We are into nostalgia these days. Maybe because, in truth, a lot of good TV came out a while ago. Perhaps because the WGA and SAG-AFTRA strikes mean we aren’t getting much new stuff. Or maybe just because we like anniversaries, in general. Either way, today is the 30th anniversary of The X-Files premiere, and it feels like a good time to look back to a show that changed so much …and never quite understood what it had done.
That’s the kicker, really. It’s hard to separate the show from its nonsensical mythology or creator who only ever cared about said nonsensical mythology at the expense of the things in the show that actually worked — and people were invested in. And that’s without even going into how said creator and a lot of the male writers in this show took away its female lead’s agency over and over for the sake of drama, introducing demeaning storylines that they tried to sell as edgy but were only ever insulting.
But thirty years later, and with some separation from even the horrible revival seasons, it’s easier to just focus on the good.
On a show that basically introduced the concept of shipping to the world, one that really became part of the conversation because of two actors with brilliant chemistry — even when they didn’t get along — and two characters who were always more than the stereotype they supposedly represented.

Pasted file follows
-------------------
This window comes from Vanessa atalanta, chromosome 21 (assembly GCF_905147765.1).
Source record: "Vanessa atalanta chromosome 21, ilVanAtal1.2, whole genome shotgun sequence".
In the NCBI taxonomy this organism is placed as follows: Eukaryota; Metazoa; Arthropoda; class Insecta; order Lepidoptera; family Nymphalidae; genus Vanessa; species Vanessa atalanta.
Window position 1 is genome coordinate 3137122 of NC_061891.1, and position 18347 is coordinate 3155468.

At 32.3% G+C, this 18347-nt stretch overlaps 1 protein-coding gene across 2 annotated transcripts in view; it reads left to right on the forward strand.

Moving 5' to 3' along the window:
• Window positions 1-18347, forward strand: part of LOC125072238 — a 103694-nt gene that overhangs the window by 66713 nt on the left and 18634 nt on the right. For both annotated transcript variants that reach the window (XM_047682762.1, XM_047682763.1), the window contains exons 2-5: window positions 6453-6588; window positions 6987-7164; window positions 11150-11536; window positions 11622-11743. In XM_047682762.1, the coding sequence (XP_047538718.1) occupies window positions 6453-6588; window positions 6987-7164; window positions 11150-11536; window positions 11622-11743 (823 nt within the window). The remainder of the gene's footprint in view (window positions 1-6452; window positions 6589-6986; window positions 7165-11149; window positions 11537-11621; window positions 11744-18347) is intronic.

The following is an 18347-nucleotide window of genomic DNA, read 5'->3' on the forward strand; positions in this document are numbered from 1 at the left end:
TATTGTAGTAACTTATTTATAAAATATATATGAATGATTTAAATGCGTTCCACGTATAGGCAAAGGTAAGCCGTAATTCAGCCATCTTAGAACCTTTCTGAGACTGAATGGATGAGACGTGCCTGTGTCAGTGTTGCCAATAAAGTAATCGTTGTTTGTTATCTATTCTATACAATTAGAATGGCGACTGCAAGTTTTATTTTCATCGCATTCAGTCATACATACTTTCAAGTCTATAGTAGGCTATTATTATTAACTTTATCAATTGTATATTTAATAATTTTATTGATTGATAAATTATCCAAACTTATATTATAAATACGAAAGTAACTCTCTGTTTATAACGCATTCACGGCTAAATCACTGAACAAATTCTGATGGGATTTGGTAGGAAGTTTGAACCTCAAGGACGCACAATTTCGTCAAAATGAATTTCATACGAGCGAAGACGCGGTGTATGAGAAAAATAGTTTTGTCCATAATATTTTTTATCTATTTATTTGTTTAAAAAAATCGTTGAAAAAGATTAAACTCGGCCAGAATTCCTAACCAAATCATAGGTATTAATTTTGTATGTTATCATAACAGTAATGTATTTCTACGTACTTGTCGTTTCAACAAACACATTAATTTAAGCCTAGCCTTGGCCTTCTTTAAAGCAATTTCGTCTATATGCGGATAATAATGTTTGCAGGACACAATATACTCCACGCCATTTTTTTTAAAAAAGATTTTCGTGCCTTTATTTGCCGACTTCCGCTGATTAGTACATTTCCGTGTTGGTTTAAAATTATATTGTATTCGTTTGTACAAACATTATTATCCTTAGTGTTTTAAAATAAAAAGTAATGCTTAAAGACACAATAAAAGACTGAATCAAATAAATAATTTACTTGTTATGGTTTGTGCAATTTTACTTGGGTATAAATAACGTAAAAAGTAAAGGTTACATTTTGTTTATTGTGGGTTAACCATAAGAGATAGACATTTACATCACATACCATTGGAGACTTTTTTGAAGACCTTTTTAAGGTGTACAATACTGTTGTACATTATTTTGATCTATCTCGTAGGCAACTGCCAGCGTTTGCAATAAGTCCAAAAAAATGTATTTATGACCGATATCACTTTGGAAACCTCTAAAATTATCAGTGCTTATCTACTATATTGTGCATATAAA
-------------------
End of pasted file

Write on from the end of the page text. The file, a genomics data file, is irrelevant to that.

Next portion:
A show that, when it was good, did both absurd comedy and heartbreaking drama to perfection. One that was always better than the sum of its parts, despite the numerous storytelling blunders. One that first showed a lot of us that deep friendship can turn into love, that it’s okay to look for alternative answers and also, that yes, fanfic is sometimes better than what you’re seeing on TV.
If you feel like celebrating today, do yourself a favor, and don’t do it by re-watching the whole show. Choose self-care, and skip any episode that has to do with Samantha Mulder, the Cigarette Smoking Man, or the Syndicate — or just watch the Mulder and Scully moments in those hours. That’s what this show deserves to be remembered for.
Happy 30th anniversary, The X-Files. We will try to remember you for Mulder and Scully, and not for the things Chris Carter, to this day, wants us to care about.